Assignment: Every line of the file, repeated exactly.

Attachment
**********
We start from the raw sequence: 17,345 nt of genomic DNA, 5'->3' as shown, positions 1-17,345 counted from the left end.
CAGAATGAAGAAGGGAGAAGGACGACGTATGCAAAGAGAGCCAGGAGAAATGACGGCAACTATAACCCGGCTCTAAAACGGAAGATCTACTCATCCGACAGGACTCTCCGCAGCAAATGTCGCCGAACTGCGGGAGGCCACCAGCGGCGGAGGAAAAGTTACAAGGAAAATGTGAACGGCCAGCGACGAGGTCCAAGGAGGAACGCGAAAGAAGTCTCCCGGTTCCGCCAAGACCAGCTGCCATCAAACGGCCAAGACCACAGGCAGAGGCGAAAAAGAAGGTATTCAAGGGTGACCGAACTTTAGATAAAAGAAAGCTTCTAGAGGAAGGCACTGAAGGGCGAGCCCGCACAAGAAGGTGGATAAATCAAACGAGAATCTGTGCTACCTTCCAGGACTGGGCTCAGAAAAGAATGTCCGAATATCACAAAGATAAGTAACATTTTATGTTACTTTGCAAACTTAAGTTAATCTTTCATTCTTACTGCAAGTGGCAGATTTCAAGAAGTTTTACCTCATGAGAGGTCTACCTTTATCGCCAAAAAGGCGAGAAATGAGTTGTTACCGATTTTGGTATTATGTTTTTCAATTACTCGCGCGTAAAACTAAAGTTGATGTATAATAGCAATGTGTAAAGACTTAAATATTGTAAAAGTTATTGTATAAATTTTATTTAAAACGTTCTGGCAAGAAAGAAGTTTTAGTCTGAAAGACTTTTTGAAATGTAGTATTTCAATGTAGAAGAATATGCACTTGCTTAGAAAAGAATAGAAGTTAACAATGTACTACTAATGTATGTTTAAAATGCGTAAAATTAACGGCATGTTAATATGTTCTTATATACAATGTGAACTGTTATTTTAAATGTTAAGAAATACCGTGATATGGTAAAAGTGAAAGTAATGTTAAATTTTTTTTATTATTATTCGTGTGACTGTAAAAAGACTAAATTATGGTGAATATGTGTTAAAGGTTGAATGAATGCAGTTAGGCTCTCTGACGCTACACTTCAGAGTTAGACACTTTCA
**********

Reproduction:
We start from the raw sequence: 17,345 nt of genomic DNA, 5'->3' as shown, positions 1-17,345 counted from the left end.
CAGAATGAAGAAGGGAGAAGGACGACGTATGCAAAGAGAGCCAGGAGAAATGACGGCAACTATAACCCGGCTCTAAAACGGAAGATCTACTCATCCGACAGGACTCTCCGCAGCAAATGTCGCCGAACTGCGGGAGGCCACCAGCGGCGGAGGAAAAGTTACAAGGAAAATGTGAACGGCCAGCGACGAGGTCCAAGGAGGAACGCGAAAGAAGTCTCCCGGTTCCGCCAAGACCAGCTGCCATCAAACGGCCAAGACCACAGGCAGAGGCGAAAAAGAAGGTATTCAAGGGTGACCGAACTTTAGATAAAAGAAAGCTTCTAGAGGAAGGCACTGAAGGGCGAGCCCGCACAAGAAGGTGGATAAATCAAACGAGAATCTGTGCTACCTTCCAGGACTGGGCTCAGAAAAGAATGTCCGAATATCACAAAGATAAGTAACATTTTATGTTACTTTGCAAACTTAAGTTAATCTTTCATTCTTACTGCAAGTGGCAGATTTCAAGAAGTTTTACCTCATGAGAGGTCTACCTTTATCGCCAAAAAGGCGAGAAATGAGTTGTTACCGATTTTGGTATTATGTTTTTCAATTACTCGCGCGTAAAACTAAAGTTGATGTATAATAGCAATGTGTAAAGACTTAAATATTGTAAAAGTTATTGTATAAATTTTATTTAAAACGTTCTGGCAAGAAAGAAGTTTTAGTCTGAAAGACTTTTTGAAATGTAGTATTTCAATGTAGAAGAATATGCACTTGCTTAGAAAAGAATAGAAGTTAACAATGTACTACTAATGTATGTTTAAAATGCGTAAAATTAACGGCATGTTAATATGTTCTTATATACAATGTGAACTGTTATTTTAAATGTTAAGAAATACCGTGATATGGTAAAAGTGAAAGTAATGTTAAATTTTTTTTATTATTATTCGTGTGACTGTAAAAAGACTAAATTATGGTGAATATGTGTTAAAGGTTGAATGAATGCAGTTAGGCTCTCTGACGCTACACTTCAGAGTTAGACACTTTCA